1. Methods of Valuation
2. Minority Interests
3. Restrictions

How to put a value on an LLC is important to understand if you're thinking about buying or selling shares in a limited liability company which is often the most difficult part. This requires determining the company's total value with an appraisal, then multiplying this figure by your ownership percentage. Most LLC operating agreements clearly define the formula and criteria for valuing membership shares. An LLC is a business entity that combines attributes of a partnership and corporation, offering flexible taxation and limited liability.

Methods of Valuation

The income method or the market value method is typically used to appraise an LLC. Your company's operating agreement may specify which method should be used.

The market value method examines the valuations of similar companies that have recently sold. Ideally, these market comparisons should have similar financial attributes. The transactions must reflect fair market value, which means that both parties were apprised of the facts and agreed without coercion.

With the income method, your LLC is valued based on the average monthly income for the last 24 to 36 months. Then, add the amount of cash reserves and subtract any debts. The result should be multiplied by a factor established by the members to arrive at the company's value. The factor used depends on the industry and the stability of the company; it is often established in the company's operating agreement.

In both cases, you and the other members should discuss other factors that may affect the price, such as the overall finances of the company, your current tax situations, and the number of employees you have, as well as any other variables that could impact the price.

To calculate the company's book value, add the value of all assets including real estate, vehicles, inventory, income, and bank accounts. Then, subtract all your liabilities from the total. To find the straight book value, include the value of any brand names, trade names, copyrights, patents, and intellectual property as agreed upon by members.

With the straight book value, you can use the capitalization of earnings method to project estimated profit for the next few years. Add this projection to the straight book value to determine company value.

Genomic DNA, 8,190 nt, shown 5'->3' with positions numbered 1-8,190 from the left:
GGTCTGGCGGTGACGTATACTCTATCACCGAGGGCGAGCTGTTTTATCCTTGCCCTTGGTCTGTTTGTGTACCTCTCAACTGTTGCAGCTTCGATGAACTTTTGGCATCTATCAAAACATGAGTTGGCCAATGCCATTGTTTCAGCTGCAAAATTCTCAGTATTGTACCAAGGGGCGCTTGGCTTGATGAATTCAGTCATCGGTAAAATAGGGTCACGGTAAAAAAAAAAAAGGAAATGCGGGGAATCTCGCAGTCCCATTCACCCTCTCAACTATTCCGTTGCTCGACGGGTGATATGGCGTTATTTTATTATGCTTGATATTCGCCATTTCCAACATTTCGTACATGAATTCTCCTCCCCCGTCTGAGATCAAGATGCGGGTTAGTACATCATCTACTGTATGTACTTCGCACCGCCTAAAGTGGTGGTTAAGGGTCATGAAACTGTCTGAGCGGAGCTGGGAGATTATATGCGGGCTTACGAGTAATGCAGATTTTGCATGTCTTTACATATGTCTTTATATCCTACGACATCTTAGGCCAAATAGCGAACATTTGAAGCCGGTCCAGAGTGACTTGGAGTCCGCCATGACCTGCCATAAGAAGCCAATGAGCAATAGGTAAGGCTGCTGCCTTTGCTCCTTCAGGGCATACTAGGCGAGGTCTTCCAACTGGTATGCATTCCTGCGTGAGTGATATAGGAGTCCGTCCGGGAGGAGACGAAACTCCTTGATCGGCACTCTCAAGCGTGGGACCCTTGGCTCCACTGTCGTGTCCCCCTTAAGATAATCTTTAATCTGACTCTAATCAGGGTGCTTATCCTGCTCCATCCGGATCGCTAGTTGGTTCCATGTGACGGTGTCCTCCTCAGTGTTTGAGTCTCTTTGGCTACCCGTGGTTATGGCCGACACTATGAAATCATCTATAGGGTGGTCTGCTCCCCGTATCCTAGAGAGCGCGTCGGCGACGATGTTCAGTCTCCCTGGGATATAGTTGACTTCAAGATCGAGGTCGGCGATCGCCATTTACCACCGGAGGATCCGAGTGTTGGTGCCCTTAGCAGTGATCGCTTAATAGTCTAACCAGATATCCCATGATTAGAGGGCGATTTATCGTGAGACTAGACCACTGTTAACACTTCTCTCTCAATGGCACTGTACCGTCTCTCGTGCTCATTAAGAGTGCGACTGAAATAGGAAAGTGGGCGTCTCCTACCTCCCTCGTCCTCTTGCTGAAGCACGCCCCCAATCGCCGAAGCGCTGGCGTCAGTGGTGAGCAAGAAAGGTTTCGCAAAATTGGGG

In some cases, member disagreements can occur. For best results, have a complete appraisal of your company's value conducted by a professional who can present their findings to you and any partners for review.

For example, look at the percentages owned by each of your members. If a new investor wants to purchase 35 percent of the company, each of your current members would need to give up 35 percent of their ownership stakes.

Minority Interests

The interest of each member is the value of the rights he or she holds. This includes their profit-sharing abilities, voting rights, and financial investment.

Because minority interests have limited control over LLC operations, they are typically discounted when calculating value. The specifics of each situation determine the strength of a member and the subsequent discount amount. For example, some members without a controlling interest may still carry substantial influence. The number of approval votes required, which is dictated by the operating agreement, indicates a minority member's level of control. The total number of members also plays a role in whether a minor shareholder can successfully block actions.

Restrictions

The LLC operating agreement should dictate special requirements that apply when a member wants to sell his or her interest in the company. For example, approval from the other members may be required so that the members can retain control over who holds shares in the company. The agreement also dictates how a member's interest, which includes voting rates, investment, and profit sharing, can be transferred after his or her death. For example:

  • Unanimous member approval may be required for shares to be transferred to a non-family member.
  • Non-family members who receive interest in an LLC can share in profits and losses but do not have a say in the operation of the business.

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